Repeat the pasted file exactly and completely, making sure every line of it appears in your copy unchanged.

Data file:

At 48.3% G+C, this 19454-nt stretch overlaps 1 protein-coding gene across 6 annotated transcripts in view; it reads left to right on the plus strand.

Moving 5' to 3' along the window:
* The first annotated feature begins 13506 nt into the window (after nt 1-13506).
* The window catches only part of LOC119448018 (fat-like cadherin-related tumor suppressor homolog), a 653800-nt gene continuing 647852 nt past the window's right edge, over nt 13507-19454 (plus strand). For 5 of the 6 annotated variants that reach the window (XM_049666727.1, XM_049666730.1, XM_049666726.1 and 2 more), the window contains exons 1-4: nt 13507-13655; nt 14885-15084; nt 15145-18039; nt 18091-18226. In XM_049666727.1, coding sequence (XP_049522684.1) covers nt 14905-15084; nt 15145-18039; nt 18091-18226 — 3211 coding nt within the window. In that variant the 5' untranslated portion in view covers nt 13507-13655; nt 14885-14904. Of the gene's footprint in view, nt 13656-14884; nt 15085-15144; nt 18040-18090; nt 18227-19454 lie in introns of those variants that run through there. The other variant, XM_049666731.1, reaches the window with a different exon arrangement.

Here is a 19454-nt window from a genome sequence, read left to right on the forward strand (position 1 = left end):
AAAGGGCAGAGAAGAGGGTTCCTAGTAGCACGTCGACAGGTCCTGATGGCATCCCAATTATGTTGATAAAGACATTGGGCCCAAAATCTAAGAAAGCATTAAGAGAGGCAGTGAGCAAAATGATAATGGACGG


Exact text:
At 48.3% G+C, this 19454-nt stretch overlaps 1 protein-coding gene across 6 annotated transcripts in view; it reads left to right on the plus strand.

Moving 5' to 3' along the window:
* The first annotated feature begins 13506 nt into the window (after nt 1-13506).
* The window catches only part of LOC119448018 (fat-like cadherin-related tumor suppressor homolog), a 653800-nt gene continuing 647852 nt past the window's right edge, over nt 13507-19454 (plus strand). For 5 of the 6 annotated variants that reach the window (XM_049666727.1, XM_049666730.1, XM_049666726.1 and 2 more), the window contains exons 1-4: nt 13507-13655; nt 14885-15084; nt 15145-18039; nt 18091-18226. In XM_049666727.1, coding sequence (XP_049522684.1) covers nt 14905-15084; nt 15145-18039; nt 18091-18226 — 3211 coding nt within the window. In that variant the 5' untranslated portion in view covers nt 13507-13655; nt 14885-14904. Of the gene's footprint in view, nt 13656-14884; nt 15085-15144; nt 18040-18090; nt 18227-19454 lie in introns of those variants that run through there. The other variant, XM_049666731.1, reaches the window with a different exon arrangement.

Here is a 19454-nt window from a genome sequence, read left to right on the forward strand (position 1 = left end):
AAAGGGCAGAGAAGAGGGTTCCTAGTAGCACGTCGACAGGTCCTGATGGCATCCCAATTATGTTGATAAAGACATTGGGCCCAAAATCTAAGAAAGCATTAAGAGAGGCAGTGAGCAAAATGATAATGGACGG